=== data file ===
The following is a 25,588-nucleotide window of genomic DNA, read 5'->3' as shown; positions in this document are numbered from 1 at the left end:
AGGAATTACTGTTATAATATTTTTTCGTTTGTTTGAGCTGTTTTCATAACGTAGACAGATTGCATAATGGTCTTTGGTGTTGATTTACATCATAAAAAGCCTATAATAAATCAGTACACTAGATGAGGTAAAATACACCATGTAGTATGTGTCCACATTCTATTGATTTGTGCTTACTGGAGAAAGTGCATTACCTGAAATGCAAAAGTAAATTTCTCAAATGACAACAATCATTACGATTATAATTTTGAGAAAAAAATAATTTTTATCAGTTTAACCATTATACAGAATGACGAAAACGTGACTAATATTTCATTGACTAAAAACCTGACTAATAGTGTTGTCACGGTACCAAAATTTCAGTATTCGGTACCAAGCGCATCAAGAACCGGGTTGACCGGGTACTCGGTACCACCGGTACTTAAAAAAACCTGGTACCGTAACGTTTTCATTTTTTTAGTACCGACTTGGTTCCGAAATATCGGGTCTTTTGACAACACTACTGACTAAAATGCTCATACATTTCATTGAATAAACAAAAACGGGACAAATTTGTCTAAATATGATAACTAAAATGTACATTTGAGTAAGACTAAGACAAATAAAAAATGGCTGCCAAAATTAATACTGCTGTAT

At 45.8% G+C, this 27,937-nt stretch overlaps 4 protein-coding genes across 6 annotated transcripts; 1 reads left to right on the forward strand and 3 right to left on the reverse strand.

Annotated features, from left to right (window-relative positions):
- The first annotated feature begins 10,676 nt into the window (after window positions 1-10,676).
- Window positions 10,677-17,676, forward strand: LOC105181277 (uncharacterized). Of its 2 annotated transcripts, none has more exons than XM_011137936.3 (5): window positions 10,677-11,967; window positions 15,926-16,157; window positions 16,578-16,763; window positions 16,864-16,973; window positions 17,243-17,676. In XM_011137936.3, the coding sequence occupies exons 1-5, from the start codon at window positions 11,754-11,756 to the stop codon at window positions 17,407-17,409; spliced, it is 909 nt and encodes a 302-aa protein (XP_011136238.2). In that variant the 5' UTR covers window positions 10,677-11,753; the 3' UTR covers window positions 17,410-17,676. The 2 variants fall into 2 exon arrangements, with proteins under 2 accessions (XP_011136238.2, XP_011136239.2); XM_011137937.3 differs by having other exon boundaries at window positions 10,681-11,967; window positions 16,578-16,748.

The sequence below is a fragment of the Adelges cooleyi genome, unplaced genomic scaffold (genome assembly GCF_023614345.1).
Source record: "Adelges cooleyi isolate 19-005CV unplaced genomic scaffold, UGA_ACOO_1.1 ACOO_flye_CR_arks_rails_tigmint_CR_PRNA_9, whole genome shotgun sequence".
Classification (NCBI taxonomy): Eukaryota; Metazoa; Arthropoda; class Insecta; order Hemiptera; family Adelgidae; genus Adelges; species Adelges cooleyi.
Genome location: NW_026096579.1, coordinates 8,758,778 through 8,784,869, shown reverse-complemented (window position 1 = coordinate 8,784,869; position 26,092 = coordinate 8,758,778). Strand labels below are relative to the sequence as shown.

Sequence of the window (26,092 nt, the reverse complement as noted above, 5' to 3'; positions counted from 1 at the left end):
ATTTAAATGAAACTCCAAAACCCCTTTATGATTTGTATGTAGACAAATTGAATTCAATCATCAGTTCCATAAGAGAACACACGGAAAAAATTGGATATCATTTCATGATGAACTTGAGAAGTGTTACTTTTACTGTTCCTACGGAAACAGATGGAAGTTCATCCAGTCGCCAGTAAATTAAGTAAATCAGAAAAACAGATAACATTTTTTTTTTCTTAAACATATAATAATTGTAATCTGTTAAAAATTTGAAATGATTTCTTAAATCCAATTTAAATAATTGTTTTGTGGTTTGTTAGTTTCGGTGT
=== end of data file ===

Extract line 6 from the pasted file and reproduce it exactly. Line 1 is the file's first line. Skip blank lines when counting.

- Window positions 10,677-17,676, forward strand: LOC105181277 (uncharacterized). Of its 2 annotated transcripts, none has more exons than XM_011137936.3 (5): window positions 10,677-11,967; window positions 15,926-16,157; window positions 16,578-16,763; window positions 16,864-16,973; window positions 17,243-17,676. In XM_011137936.3, the coding sequence occupies exons 1-5, from the start codon at window positions 11,754-11,756 to the stop codon at window positions 17,407-17,409; spliced, it is 909 nt and encodes a 302-aa protein (XP_011136238.2). In that variant the 5' UTR covers window positions 10,677-11,753; the 3' UTR covers window positions 17,410-17,676. The 2 variants fall into 2 exon arrangements, with proteins under 2 accessions (XP_011136238.2, XP_011136239.2); XM_011137937.3 differs by having other exon boundaries at window positions 10,681-11,967; window positions 16,578-16,748.